18     to read it.  Could we zoom in on the first paragraph, especially the --

19     yes.

20             Do you see the name of Asim Zulic?

21             THE WITNESS: [Interpretation] I can see Asim Zulic, son of

22     somebody, born in 1952.  I can see that.  And I can see that the

23     statement was provided on the 1st of March 1990-something.  The year is

24     not clear.

25             JUDGE ORIE:  Please proceed, Ms. Bibles.

Page 22443

 1             MS. BIBLES:

 2        Q.   Mr. Andan, I'd direct your attention going back to page 4.  And

 3     then we'll turn to page 5.

 4             MS. BIBLES:  And if we could go to page 5 in the English.  And

 5     I'll ask that we focus on the B/C/S version near the bottom of the page.

 6        Q.   I believe as you look towards the lower third you can make the

 7     out the name Mladic, Ratko -- Komandant Ratko Mladic at eight lines from

 8     the bottom?

 9             JUDGE ORIE:  The last two words on the line 9 from the bottom,

10     Witness.  You found it?

11             THE WITNESS: [Interpretation] "At that moment the aggressor

12     commander said Mladic," something, and then I can't read the rest.  And

13     he said:  "Don't kill him."  I can see that.  "Report to the Red Cross,

14     we'll see what we are going to do about him," is that what you had in

15     mind?  "In the basement escorted by the police officers," and then I

16     can't see, "an unknown person or man, about 50 years of age, of medium

17     height," somebody addressed him as president.  And then he starts asking

18     questions about Kolak and I can't see the rest of that.

19             MS. BIBLES:

20        Q.   Mr. Andan, let's go -- really key in on the quote attributed to

21     Mr. Mladic.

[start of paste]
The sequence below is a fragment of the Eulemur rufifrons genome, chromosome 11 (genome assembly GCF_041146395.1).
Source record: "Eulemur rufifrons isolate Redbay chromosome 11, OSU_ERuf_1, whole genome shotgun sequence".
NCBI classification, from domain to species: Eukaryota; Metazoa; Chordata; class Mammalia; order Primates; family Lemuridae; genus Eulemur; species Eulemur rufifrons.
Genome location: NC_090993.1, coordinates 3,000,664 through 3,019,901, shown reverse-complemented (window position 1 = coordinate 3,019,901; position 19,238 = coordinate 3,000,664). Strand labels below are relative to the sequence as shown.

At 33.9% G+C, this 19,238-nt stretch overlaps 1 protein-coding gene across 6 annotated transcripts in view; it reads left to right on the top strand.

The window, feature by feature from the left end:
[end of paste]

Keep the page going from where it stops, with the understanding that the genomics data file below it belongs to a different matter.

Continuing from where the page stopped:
22             JUDGE ORIE:  Before we do so, could we have the bottom part of

23     the previous page in English so that we see how it starts.  Because

24     that's the part apparently the witness read.  Could we move to the next

25     page in English.

Page 22444

 1             Please proceed, Ms. Bibles.

 2             MS. BIBLES:

 3        Q.   Mr. Andan, Mr. Zulic's quote, if you would look closely at this,

 4     as to what Mr. Mladic actually said, was:

 5             "Don't kill him and don't report him to the Red Cross.  We will

 6     see what we will do with him."

 7             Wouldn't you agree that Mr. Zulic's recollection of the statement

 8     made to him by Mladic would be the most accurate description?

 9        A.   No.  I was there and I told you what he said.  I can repeat that.

10        Q.   Mr. Andan --

11             MS. BIBLES:  If we could move to page 5 in B/C/S.

12        Q.   -- Mr. Zulic describes that after his contact with Mladic, that

13     he was taken into a basement and interrogated.  He describes that

14     although the interrogation was fairly short, that he was abused after he

15     answered every question.  Do you have any reason to doubt that he was

16     interrogated after he was arrested?

17        A.   I have no reason to doubt or not to doubt.  I don't know who

18     interrogated him.  I don't know when.

19        Q.   Mr. Andan, Mr. Zulic describes that he saw Mladic a second time

20     that same day when Mladic came to the interrogation in the basement and

21     asked him questions about troop strength and other questions about

22     strategy.  Wouldn't you agree that Mr. Zulic's recollection of that day

23     would be better than your lack of knowledge with respect to those events?

24        A.   He was in that position and I suppose that he remembers all the

25     details.  I told you what I remember.

Page 22445

 1             MS. BIBLES:  I'd next like to turn to page 6 in both versions.